A child at a very early age has to be taught both by the teachers and the parents the correct way of reading and remembering.


The single most important parenting tip is to recognize that the responsibility of doing the homework rests in your child’s hands, not yours.

The main two facets of good homework habits are developing a regular routine and sticking to it.  Let the child know homework completion is not a choice. From the beginning, be firm in homework timings and it has to be done well. It should be made clear that no excuses are permitted. The rule is always ‘work before play’ for the children.

Make sure that homework should be done in the same place, and at the same time. And help them to plan their weekly homework schedules. Never sit down with your child and do his work. But help your child to be organized.


Good vocabulary in a child involves reading. Mostly it has to be modeled by the parents. The parents’ reading habits and their using good vocabulary forms a foundation for their children’s future conversational skills.

A good vocabulary always communicates intelligence. In school, a good vocabulary and strong communicative styles will invite good results and good standing among other classmates. It is one sure skill to attain success when he becomes a young adult.



Watching successful executives of multinational companies you may have noticed. Further, you are looking at forceful, bright TV anchors conducting high decibel English debates. They competing with equally active and clear in ideas from a group of lawyers, doctors, businessmen, artists. You might have wondered, as a parent, how my kid might grow up with the same bundle of talent in expressing himself in such rich English flourish.

The secret and common factor is that whoever you hear was fluent and good in the English language are very good readers. Besides they are enriched by good qualification.

Reading is the backbone of education and in all measures, the future success of your kid depends on it. How passionate is a kid about reading books defines how high he climbs the financial and social ladder in future?

As a parent, if you hope your child does well in school. You expect him to gets good grades; go to the best colleges, advances high in his career. The only habit you have to encourage from childhood is: Instil the love for reading in your child.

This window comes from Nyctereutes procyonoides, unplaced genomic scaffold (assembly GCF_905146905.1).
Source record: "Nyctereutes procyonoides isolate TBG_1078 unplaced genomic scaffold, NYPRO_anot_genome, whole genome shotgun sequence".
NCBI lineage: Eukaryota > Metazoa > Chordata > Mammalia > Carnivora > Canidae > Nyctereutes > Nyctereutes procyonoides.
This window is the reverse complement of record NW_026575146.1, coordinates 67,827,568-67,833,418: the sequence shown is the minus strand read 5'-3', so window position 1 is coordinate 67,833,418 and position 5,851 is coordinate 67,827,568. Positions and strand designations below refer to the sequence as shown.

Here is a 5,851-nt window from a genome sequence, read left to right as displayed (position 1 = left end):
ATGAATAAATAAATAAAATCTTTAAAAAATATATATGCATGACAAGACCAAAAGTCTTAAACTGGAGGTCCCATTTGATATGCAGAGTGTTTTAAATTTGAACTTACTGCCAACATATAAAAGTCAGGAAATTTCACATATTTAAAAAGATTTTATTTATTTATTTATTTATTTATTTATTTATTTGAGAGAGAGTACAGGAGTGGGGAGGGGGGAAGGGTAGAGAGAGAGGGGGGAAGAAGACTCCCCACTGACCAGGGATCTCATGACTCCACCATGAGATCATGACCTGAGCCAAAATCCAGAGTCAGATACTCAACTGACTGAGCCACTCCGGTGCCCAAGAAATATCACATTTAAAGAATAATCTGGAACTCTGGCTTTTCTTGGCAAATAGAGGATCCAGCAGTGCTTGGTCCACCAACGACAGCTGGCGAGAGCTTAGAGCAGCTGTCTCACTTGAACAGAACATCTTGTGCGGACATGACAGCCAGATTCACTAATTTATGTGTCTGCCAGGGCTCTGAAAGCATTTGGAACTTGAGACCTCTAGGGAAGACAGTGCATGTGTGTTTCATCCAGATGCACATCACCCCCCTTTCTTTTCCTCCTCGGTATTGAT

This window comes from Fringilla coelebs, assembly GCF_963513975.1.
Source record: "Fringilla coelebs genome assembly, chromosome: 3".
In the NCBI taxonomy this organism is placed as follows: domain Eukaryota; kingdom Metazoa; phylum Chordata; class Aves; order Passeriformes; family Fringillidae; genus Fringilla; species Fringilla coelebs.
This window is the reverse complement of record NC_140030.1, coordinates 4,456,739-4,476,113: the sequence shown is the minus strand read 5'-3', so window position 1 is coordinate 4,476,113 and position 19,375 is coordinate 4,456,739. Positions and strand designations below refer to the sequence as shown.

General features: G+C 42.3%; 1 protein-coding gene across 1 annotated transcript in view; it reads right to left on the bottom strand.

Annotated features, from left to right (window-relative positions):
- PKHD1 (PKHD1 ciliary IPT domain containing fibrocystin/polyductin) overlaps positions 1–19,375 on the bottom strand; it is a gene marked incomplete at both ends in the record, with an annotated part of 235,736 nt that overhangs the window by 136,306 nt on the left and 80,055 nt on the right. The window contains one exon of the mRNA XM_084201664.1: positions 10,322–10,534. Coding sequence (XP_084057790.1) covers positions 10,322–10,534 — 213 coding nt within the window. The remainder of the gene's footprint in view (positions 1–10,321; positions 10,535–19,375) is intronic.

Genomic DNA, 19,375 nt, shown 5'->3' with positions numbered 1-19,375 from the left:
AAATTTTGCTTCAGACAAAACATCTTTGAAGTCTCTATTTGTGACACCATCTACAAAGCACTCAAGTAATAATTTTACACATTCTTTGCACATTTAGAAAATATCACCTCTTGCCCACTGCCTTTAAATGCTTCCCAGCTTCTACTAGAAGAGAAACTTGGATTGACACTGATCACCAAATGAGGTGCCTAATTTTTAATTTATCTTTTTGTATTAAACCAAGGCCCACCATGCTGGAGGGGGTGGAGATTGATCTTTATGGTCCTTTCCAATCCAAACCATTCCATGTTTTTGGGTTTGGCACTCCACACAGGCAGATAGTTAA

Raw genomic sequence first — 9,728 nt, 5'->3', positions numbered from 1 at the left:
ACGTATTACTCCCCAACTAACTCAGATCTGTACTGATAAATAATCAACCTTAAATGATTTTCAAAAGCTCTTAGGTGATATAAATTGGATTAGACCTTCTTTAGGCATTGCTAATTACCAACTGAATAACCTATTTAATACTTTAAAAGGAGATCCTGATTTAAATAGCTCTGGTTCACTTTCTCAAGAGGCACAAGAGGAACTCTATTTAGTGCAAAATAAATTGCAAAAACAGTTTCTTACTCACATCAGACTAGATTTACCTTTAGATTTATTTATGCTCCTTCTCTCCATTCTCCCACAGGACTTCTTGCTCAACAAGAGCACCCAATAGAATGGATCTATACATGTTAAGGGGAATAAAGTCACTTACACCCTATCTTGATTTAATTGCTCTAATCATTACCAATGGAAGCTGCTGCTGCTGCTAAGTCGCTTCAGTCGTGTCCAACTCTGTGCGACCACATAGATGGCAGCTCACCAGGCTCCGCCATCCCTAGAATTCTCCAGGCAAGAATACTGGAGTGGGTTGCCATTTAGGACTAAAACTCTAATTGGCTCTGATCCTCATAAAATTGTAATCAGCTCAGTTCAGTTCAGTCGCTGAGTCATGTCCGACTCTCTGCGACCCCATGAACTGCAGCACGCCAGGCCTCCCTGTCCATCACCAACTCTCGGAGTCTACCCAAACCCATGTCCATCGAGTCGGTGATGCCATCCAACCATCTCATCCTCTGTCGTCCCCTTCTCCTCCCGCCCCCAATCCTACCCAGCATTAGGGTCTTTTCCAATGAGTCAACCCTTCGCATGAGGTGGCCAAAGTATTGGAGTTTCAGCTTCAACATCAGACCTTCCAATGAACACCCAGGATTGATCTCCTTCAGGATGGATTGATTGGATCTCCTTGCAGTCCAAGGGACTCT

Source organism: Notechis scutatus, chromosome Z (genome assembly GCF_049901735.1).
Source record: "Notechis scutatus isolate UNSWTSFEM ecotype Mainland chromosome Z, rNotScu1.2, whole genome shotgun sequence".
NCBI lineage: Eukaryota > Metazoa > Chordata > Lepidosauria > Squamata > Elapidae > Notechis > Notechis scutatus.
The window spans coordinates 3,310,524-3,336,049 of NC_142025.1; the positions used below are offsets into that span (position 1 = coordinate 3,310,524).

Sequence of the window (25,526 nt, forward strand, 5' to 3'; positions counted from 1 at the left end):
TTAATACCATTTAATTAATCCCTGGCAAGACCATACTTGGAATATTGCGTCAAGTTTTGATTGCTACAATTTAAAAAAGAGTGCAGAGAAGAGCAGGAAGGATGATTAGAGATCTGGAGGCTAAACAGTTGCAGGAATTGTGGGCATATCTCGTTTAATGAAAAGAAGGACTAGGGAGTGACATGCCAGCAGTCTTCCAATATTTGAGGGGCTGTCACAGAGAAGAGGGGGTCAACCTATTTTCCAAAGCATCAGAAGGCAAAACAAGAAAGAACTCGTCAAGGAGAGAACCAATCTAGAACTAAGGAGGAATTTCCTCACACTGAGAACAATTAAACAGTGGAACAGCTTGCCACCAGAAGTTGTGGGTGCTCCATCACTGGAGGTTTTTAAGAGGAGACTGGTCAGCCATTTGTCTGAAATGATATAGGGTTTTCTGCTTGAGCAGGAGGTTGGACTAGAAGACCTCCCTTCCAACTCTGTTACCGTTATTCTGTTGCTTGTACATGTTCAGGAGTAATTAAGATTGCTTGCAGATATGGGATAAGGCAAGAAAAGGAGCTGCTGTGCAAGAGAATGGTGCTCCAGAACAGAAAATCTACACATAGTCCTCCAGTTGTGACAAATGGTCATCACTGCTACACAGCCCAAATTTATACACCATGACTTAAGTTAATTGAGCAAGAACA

Inculcating reading habit in kids is of utmost importance and it has to be initiated by parents from an early age of ten months.

How parents read to toddlers, and pre-schoolers can have a huge impact on how much they love reading and how readily they learn to read on their own one day. It’s up to parents to decide how much time they are able to spend with their kids.

Parents’ shouldn’t be assured by the fact that developing skills like reading and writing are under school’s ambit. In reality, no school or college ever guarantees active reading habits in your children.

Here are some of the tips how you can inspire your little one to be a lifelong reader and help them fall in love with books.

  1. Start reading stories, bedtime stories from an early age as early as one year. This will introduce to a child the world of words, colors, nature, and Select books with bright illustrations and bright colors and less text.
  2. Create a reading-rich environment at home. Let he be surrounded by many books related to his age. The more books he comes in touch with the more chances the kid to become a good reader. So parents need to visit the books exhibitions, dig for discount sales, and knock the nearest library halls. You needn’t spend much but see that books are available to your kid.
  3. Set a daily reading time. If you want to develop a love for reading in your children, it’s important that you encourage them to read at a specific time of day – every day. Read for them loudly, set the time that is favorable to you and your child. Preferably evening times or regularly before dinner time. And use Sundays more productively. Don’t break the habit of reading for him. That way your kid will treat reading as an important everyday task.
  4. To children parents’ are their role models. It is said that children are good copycats. They never do what we say but do what we do. It is a known fact that children grow imitation us. Therefore, kids who see their parents read are more likely to develop good reading habits. Keep in mind; children learn best from their parents – especially when it’s about reading. Hence, try to be a good reading “role model” for your kids.
  5. See that you make regular visits along with your kid to local books stores or second-hand books stalls, or local libraries. If there are universities around plan a visit to their libraries. The idea is that the child has to absorb the importance of books surrounded by them in as many times as possible.
  6. Don’t force your child to sit still and read. There might be a possibility that he’ll come to think reading as a punishment? This is a precaution a parent has to be on guard.  Instead, go with the flow of your child’s attention span. It is the parents’ responsibility to observe what books interest the little one.
  7. Gift them Books. If you want to gift your little one something really special. Give books as gifts because it is the best way to develop reading habit in kids.